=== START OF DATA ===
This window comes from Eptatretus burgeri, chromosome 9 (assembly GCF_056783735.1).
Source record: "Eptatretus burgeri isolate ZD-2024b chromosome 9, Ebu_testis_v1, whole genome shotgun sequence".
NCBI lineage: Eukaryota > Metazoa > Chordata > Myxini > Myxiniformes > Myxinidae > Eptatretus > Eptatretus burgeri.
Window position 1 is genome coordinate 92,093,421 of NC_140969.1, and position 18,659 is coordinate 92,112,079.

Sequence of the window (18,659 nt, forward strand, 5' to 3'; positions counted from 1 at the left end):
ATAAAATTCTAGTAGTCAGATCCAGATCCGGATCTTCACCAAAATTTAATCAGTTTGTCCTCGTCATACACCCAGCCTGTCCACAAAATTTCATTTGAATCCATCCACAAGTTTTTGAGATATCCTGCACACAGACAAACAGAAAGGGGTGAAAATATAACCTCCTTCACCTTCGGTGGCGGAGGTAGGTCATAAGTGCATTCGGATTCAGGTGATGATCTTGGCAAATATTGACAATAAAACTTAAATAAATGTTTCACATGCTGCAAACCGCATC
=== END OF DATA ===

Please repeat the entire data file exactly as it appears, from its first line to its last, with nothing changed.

This window comes from Eptatretus burgeri, chromosome 9 (assembly GCF_056783735.1).
Source record: "Eptatretus burgeri isolate ZD-2024b chromosome 9, Ebu_testis_v1, whole genome shotgun sequence".
NCBI lineage: Eukaryota > Metazoa > Chordata > Myxini > Myxiniformes > Myxinidae > Eptatretus > Eptatretus burgeri.
Window position 1 is genome coordinate 92,093,421 of NC_140969.1, and position 18,659 is coordinate 92,112,079.

Sequence of the window (18,659 nt, forward strand, 5' to 3'; positions counted from 1 at the left end):
ATAAAATTCTAGTAGTCAGATCCAGATCCGGATCTTCACCAAAATTTAATCAGTTTGTCCTCGTCATACACCCAGCCTGTCCACAAAATTTCATTTGAATCCATCCACAAGTTTTTGAGATATCCTGCACACAGACAAACAGAAAGGGGTGAAAATATAACCTCCTTCACCTTCGGTGGCGGAGGTAGGTCATAAGTGCATTCGGATTCAGGTGATGATCTTGGCAAATATTGACAATAAAACTTAAATAAATGTTTCACATGCTGCAAACCGCATC